BONITA SPRINGS, Fla. — Plenty of cars drive past Bonita Beach but people aren't allowed to stop and park, seen by one Lee County Sheriff's deputy warning a couple with Illinois plates that they can't just stop on a right-of-way to watch the sunset.
The curfew hours are now cut from midnight to 6 a.m. but, as people visit Southwest Florida for the winter season, this is a beach that is still relatively quiet.
On Thursday night, about twenty people took in another spectacular sunset but they all had to walk a distance as Beach Access #1 parking lot is closed.
The damage from Hurricane Ian is apparent all through the beach neighborhoods and the most visible up and down Hickory Boulevard, where the properties on the western side of Hickory back up into the Gulf of Mexico.
Even a few blocks inland on Bonita Beach Boulevard, plenty of businesses are not coming back. Most of the bait and tackle shops didn't survive the storm but one did.
"I would say that, from our bait and tackle business, a lot of that is traffic heading right to Bonita Beach to grab a few dozen shrimp to fish with your family," said Todd Dutro, owner at Master Bait & Tackle. "With the beach being closed and no beach access parking, it’s not taking us all the way out but we’re really looking forward to that beach opening back up."
Dutro said the tourism business makes up about 30 percent of his revenue and, without people coming to park or stay in Bonita Beach, it is very different for 2023. Two nearby beaches are open, Fort Myers Beach about ten miles north and Vanderbilt Beach, about ten miles south in Collier County.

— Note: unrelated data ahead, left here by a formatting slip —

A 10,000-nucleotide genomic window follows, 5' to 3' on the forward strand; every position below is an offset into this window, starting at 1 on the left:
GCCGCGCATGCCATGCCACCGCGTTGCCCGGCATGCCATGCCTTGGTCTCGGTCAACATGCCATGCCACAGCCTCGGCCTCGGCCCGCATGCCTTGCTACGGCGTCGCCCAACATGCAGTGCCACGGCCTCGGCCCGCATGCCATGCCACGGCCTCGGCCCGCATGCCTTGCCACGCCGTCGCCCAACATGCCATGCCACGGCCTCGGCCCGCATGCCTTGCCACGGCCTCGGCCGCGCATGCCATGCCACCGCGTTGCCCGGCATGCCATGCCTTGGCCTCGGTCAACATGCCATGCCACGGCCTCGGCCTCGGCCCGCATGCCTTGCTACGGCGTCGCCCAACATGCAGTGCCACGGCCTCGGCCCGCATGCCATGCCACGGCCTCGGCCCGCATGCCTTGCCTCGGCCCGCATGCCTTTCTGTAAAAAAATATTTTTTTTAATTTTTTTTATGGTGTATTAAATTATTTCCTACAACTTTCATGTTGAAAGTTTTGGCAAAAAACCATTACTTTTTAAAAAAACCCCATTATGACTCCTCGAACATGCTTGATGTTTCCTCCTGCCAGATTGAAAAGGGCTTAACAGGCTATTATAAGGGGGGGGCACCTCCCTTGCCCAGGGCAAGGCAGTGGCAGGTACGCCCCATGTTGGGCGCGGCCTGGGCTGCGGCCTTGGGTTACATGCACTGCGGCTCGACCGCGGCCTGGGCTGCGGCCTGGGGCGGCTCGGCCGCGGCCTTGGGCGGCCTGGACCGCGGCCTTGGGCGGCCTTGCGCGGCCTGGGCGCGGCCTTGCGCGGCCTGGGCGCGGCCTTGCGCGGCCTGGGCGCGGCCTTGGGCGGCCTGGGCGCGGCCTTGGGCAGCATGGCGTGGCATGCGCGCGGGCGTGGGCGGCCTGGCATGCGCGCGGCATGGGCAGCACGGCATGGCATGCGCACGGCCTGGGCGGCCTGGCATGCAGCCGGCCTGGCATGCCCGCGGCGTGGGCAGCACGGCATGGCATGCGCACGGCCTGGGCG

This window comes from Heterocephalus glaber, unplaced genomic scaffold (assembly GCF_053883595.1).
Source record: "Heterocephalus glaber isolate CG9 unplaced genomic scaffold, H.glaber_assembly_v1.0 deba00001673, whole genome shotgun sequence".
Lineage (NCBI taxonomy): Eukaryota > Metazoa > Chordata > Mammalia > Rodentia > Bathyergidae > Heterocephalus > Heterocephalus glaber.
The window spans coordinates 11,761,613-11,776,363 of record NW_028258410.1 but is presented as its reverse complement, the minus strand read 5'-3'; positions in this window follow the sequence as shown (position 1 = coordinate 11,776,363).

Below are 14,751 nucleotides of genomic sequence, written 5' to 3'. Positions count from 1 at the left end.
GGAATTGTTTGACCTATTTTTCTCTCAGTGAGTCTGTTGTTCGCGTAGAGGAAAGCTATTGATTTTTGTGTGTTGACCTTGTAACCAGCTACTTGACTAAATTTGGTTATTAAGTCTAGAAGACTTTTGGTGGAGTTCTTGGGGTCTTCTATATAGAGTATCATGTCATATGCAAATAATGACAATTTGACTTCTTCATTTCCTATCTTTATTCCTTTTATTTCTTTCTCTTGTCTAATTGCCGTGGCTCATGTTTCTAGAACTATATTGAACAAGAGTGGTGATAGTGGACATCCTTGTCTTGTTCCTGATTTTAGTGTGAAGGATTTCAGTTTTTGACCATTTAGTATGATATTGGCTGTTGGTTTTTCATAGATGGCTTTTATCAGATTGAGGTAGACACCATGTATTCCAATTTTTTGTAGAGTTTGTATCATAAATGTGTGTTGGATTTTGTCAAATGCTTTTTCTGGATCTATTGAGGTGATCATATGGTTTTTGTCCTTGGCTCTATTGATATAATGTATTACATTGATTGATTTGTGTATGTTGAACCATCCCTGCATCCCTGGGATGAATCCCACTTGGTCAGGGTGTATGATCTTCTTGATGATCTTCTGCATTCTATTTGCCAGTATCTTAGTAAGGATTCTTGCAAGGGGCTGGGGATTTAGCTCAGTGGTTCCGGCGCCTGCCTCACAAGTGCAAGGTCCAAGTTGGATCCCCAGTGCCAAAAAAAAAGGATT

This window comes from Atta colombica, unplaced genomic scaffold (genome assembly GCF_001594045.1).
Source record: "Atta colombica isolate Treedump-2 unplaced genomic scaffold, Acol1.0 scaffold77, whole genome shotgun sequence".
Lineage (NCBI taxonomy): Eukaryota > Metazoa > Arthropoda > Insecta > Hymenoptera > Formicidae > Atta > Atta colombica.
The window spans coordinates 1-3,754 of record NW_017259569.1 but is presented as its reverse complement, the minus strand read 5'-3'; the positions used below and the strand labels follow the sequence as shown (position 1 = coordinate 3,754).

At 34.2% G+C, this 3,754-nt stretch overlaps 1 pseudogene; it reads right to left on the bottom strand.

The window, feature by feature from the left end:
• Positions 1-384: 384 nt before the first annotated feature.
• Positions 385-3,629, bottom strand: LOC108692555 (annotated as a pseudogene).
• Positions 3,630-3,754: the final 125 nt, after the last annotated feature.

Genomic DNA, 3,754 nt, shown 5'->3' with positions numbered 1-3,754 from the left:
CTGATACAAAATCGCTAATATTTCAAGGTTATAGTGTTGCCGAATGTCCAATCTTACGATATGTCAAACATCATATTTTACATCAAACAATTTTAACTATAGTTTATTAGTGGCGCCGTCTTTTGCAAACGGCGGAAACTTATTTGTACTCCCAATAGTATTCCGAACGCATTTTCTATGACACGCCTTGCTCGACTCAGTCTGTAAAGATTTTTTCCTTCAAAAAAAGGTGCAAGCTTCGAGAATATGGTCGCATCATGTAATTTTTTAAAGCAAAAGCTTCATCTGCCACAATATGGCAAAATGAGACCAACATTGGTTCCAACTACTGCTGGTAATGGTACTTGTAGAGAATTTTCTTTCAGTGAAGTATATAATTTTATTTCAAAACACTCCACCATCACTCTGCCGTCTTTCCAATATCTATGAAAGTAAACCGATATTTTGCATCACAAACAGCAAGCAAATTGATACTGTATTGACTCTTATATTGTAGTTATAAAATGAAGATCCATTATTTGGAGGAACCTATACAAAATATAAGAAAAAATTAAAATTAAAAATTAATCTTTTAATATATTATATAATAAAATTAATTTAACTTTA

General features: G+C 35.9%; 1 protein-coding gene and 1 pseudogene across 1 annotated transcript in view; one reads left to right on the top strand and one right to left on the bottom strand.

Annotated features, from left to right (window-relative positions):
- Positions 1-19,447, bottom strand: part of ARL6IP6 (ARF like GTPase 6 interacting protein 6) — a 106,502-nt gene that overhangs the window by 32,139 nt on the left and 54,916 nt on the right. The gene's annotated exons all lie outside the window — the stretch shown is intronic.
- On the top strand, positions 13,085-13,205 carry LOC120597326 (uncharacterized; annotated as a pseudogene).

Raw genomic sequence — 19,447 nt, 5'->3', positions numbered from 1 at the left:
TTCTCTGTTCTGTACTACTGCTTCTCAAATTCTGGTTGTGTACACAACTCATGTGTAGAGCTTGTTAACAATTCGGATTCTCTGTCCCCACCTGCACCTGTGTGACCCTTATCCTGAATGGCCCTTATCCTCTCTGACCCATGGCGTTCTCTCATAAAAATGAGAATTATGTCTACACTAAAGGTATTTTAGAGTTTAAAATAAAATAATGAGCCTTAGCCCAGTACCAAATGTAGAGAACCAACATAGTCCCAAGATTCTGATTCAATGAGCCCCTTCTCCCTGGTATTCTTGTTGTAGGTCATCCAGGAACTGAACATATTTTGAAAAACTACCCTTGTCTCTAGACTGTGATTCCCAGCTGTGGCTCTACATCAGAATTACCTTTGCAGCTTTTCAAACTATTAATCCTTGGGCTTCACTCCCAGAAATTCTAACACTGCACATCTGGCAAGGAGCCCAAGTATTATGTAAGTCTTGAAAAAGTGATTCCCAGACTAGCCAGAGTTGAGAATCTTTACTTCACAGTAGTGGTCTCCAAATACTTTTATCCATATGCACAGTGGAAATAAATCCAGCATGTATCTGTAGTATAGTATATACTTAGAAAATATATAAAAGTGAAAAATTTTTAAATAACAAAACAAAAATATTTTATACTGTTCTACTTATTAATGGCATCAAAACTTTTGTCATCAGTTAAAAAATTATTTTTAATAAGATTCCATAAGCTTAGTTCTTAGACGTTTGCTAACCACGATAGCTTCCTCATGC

Laura Carr is on the Bonita Springs City Council and represents the third district, covering the beach and nearby neighborhoods. She is as ready to get the beach back open but also understands the work needed to rebuild so many properties and make the sand safe for all.
Carr said, even on September 29, 2022, the day after Hurricane Ian, she saw crews working. "The trucks were already clearing the road and I was there at nine in the morning and they had piles heaped up," said Carr. "They didn’t want people down there because they would get in the way and it was dangerous. It is dangerous.”
Even on a previous drone flight, on November 17, we saw massive piles of sand just outside of Doc's Beach House. For this week's visit, crews had removed all of those piles. Another small step in recovery is coming on Friday (February 3) as Coconut Jack's will open back up for the first time since the hurricane.
What was also jarring to see was the damage to the water-facing backs of those properties on Hickory.
"We had some issues with vandalism and the concern of the owners because their homes are blown open or destroyed completely," said Carr. "We wanted to protect their belongings because some of them were coming home."
Lee County makes the final call on when to reopen Bonita Beach and has not announced any dates or timetables for this.